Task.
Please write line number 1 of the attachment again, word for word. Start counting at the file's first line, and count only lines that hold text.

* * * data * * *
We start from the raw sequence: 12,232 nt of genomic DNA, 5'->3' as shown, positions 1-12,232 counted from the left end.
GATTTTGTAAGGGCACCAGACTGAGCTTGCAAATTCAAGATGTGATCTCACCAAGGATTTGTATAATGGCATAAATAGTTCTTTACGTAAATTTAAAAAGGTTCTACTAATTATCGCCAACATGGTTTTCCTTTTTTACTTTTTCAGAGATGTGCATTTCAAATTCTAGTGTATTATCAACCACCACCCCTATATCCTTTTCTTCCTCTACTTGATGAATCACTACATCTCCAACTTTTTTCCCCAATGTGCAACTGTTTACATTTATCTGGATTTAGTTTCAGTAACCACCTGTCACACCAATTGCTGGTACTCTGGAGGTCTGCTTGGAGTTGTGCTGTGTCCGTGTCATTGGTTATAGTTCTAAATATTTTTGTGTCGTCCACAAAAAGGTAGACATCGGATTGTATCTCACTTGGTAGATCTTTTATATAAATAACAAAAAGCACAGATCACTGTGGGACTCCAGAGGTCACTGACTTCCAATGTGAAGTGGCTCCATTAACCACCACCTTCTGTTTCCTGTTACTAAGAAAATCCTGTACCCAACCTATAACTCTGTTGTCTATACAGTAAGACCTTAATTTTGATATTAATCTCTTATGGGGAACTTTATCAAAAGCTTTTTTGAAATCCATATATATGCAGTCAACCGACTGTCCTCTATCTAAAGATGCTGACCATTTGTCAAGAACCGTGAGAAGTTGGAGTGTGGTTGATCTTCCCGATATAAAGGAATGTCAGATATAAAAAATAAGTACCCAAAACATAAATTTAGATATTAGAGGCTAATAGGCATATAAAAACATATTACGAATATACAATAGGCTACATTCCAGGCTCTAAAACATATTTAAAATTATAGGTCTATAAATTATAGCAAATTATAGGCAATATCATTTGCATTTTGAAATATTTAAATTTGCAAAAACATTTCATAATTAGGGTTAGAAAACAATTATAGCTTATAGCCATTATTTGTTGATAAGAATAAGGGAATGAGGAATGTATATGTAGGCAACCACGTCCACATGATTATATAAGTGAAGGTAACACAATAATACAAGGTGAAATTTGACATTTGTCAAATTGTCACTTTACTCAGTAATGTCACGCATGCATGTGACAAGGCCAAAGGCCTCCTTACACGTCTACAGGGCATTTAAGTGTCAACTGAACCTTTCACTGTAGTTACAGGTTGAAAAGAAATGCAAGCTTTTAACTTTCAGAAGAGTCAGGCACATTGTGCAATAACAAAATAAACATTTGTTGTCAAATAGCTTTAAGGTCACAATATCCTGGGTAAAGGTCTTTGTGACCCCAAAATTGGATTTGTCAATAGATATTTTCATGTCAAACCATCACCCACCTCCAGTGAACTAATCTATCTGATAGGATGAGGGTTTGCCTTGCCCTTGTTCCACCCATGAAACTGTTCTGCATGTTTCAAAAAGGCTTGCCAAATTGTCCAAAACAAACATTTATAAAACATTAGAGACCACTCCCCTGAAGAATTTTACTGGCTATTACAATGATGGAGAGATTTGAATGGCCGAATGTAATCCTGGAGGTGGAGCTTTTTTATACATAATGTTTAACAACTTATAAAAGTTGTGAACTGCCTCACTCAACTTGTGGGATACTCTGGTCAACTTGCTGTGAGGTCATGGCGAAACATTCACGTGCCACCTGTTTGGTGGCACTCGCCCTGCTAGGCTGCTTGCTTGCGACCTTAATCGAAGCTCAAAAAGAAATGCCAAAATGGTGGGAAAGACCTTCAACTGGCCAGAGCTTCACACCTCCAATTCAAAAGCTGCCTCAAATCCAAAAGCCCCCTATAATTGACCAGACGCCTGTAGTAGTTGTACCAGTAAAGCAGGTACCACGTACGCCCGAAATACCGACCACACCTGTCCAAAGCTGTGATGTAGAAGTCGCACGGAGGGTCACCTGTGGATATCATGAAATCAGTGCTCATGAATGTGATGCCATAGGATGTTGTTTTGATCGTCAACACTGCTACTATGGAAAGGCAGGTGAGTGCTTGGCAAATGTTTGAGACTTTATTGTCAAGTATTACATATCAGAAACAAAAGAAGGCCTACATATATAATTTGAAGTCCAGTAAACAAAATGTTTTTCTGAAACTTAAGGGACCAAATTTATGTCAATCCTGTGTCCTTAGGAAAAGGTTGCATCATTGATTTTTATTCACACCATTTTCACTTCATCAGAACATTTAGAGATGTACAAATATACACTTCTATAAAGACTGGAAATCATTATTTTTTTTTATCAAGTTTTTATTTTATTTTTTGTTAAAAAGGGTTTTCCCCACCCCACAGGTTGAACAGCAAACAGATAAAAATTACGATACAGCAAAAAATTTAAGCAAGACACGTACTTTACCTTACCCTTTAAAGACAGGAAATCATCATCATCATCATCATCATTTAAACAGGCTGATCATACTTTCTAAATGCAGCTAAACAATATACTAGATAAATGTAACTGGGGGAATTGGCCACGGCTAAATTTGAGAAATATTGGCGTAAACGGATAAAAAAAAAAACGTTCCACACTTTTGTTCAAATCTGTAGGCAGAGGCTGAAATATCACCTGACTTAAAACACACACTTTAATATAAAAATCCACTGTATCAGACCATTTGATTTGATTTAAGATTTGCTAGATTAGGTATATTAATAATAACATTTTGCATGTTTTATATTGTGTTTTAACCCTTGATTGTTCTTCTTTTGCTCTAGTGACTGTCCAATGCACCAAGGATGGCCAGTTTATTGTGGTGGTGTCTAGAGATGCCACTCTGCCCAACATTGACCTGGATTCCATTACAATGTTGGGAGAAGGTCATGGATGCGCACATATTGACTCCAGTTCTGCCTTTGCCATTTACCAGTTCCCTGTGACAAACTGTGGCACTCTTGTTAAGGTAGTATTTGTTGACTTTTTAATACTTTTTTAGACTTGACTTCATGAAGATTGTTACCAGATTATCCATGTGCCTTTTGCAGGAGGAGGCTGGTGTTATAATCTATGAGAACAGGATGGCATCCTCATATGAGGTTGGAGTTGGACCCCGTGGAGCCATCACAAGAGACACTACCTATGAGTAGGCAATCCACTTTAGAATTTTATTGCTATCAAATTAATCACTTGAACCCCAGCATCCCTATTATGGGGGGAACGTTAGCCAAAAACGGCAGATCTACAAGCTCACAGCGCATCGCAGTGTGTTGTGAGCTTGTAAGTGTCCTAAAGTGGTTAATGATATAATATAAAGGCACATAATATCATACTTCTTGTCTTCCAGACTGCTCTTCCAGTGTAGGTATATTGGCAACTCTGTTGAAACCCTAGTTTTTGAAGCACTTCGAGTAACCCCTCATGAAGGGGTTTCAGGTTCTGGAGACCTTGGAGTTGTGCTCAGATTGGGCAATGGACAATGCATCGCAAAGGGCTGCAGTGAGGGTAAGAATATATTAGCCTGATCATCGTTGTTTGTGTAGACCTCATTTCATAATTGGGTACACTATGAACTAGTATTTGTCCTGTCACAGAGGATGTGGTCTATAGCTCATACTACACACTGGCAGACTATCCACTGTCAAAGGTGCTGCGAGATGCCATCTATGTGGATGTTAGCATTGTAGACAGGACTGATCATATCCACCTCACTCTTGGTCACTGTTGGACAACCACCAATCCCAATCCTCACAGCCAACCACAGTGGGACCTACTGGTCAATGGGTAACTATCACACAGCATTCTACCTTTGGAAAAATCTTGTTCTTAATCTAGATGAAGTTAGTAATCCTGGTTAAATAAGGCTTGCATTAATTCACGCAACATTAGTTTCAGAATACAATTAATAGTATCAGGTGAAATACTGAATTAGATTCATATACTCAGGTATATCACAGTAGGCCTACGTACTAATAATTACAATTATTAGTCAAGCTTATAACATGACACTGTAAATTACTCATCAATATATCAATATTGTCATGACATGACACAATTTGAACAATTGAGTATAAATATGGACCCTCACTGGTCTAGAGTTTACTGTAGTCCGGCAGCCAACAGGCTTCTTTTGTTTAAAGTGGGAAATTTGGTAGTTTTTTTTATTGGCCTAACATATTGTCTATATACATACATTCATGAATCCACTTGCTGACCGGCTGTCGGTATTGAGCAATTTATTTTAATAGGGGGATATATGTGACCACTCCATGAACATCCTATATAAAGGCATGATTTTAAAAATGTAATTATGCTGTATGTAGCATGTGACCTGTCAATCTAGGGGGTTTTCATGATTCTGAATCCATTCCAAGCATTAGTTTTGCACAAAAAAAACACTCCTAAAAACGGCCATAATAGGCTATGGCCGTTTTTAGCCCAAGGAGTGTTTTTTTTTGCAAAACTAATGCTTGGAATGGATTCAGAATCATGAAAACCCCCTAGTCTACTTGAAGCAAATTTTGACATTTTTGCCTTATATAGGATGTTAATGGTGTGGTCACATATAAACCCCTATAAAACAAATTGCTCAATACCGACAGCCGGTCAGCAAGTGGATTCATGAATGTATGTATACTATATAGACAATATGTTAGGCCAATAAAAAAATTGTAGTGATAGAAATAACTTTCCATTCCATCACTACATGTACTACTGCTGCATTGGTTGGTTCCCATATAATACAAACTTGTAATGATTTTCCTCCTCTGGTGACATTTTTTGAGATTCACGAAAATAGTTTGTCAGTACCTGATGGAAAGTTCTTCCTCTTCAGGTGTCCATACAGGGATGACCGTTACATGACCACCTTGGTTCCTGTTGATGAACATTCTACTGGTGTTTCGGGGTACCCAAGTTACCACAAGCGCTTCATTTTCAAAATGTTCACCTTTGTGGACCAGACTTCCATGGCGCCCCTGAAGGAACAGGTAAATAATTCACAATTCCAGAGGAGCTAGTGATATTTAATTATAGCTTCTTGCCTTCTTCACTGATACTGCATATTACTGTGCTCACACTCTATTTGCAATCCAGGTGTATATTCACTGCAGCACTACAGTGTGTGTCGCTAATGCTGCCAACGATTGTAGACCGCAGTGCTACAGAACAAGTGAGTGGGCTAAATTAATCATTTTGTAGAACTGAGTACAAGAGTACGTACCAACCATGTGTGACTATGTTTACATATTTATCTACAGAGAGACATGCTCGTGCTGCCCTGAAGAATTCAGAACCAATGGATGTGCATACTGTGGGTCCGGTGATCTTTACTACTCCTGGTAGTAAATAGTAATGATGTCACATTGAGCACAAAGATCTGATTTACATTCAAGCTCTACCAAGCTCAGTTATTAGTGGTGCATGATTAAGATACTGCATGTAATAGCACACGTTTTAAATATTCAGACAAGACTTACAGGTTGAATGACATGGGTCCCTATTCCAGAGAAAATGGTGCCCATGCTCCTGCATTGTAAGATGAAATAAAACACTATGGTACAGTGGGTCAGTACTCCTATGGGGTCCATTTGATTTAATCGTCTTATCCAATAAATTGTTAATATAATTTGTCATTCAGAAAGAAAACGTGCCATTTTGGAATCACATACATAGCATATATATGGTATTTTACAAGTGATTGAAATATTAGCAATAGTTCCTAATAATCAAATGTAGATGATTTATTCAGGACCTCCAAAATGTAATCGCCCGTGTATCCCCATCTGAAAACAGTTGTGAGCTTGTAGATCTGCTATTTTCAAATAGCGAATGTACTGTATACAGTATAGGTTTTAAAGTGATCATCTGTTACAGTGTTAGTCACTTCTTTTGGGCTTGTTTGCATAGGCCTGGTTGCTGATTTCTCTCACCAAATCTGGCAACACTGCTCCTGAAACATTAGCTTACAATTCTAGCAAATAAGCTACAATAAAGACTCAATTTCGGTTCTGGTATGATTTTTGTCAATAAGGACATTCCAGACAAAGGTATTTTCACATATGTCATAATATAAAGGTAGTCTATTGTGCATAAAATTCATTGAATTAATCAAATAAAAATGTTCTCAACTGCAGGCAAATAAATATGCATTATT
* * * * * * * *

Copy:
We start from the raw sequence: 12,232 nt of genomic DNA, 5'->3' as shown, positions 1-12,232 counted from the left end.